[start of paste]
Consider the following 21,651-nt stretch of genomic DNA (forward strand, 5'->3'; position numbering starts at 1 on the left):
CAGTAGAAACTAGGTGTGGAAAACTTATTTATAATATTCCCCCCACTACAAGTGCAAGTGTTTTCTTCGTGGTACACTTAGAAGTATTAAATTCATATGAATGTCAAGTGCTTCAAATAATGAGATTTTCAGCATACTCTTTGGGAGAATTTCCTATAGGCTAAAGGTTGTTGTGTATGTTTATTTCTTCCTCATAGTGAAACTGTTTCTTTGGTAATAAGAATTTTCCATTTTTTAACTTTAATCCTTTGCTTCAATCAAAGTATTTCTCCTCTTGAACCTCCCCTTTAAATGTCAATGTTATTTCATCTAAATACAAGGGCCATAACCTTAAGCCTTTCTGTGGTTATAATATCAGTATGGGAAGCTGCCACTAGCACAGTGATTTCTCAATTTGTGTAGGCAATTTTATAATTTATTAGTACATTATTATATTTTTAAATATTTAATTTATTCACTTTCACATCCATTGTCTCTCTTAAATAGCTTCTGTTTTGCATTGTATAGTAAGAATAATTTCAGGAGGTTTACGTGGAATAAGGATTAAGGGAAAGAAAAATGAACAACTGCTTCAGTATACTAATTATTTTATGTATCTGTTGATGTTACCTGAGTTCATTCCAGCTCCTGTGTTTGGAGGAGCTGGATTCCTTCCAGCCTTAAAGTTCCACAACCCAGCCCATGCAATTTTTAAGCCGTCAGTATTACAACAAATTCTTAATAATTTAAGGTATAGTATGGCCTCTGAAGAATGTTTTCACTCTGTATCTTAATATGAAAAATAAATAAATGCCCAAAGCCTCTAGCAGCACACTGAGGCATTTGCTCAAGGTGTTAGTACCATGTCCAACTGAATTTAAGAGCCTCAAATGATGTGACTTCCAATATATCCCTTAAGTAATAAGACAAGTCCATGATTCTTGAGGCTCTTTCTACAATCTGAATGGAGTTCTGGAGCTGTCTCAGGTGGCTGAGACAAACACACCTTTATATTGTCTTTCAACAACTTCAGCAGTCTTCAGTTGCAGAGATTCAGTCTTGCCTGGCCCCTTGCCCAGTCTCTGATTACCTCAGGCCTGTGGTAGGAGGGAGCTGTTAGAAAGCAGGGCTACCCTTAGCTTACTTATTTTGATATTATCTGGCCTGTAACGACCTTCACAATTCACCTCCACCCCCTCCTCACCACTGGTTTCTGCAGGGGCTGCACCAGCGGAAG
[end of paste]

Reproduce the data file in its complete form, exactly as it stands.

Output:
Consider the following 21,651-nt stretch of genomic DNA (forward strand, 5'->3'; position numbering starts at 1 on the left):
CAGTAGAAACTAGGTGTGGAAAACTTATTTATAATATTCCCCCCACTACAAGTGCAAGTGTTTTCTTCGTGGTACACTTAGAAGTATTAAATTCATATGAATGTCAAGTGCTTCAAATAATGAGATTTTCAGCATACTCTTTGGGAGAATTTCCTATAGGCTAAAGGTTGTTGTGTATGTTTATTTCTTCCTCATAGTGAAACTGTTTCTTTGGTAATAAGAATTTTCCATTTTTTAACTTTAATCCTTTGCTTCAATCAAAGTATTTCTCCTCTTGAACCTCCCCTTTAAATGTCAATGTTATTTCATCTAAATACAAGGGCCATAACCTTAAGCCTTTCTGTGGTTATAATATCAGTATGGGAAGCTGCCACTAGCACAGTGATTTCTCAATTTGTGTAGGCAATTTTATAATTTATTAGTACATTATTATATTTTTAAATATTTAATTTATTCACTTTCACATCCATTGTCTCTCTTAAATAGCTTCTGTTTTGCATTGTATAGTAAGAATAATTTCAGGAGGTTTACGTGGAATAAGGATTAAGGGAAAGAAAAATGAACAACTGCTTCAGTATACTAATTATTTTATGTATCTGTTGATGTTACCTGAGTTCATTCCAGCTCCTGTGTTTGGAGGAGCTGGATTCCTTCCAGCCTTAAAGTTCCACAACCCAGCCCATGCAATTTTTAAGCCGTCAGTATTACAACAAATTCTTAATAATTTAAGGTATAGTATGGCCTCTGAAGAATGTTTTCACTCTGTATCTTAATATGAAAAATAAATAAATGCCCAAAGCCTCTAGCAGCACACTGAGGCATTTGCTCAAGGTGTTAGTACCATGTCCAACTGAATTTAAGAGCCTCAAATGATGTGACTTCCAATATATCCCTTAAGTAATAAGACAAGTCCATGATTCTTGAGGCTCTTTCTACAATCTGAATGGAGTTCTGGAGCTGTCTCAGGTGGCTGAGACAAACACACCTTTATATTGTCTTTCAACAACTTCAGCAGTCTTCAGTTGCAGAGATTCAGTCTTGCCTGGCCCCTTGCCCAGTCTCTGATTACCTCAGGCCTGTGGTAGGAGGGAGCTGTTAGAAAGCAGGGCTACCCTTAGCTTACTTATTTTGATATTATCTGGCCTGTAACGACCTTCACAATTCACCTCCACCCCCTCCTCACCACTGGTTTCTGCAGGGGCTGCACCAGCGGAAG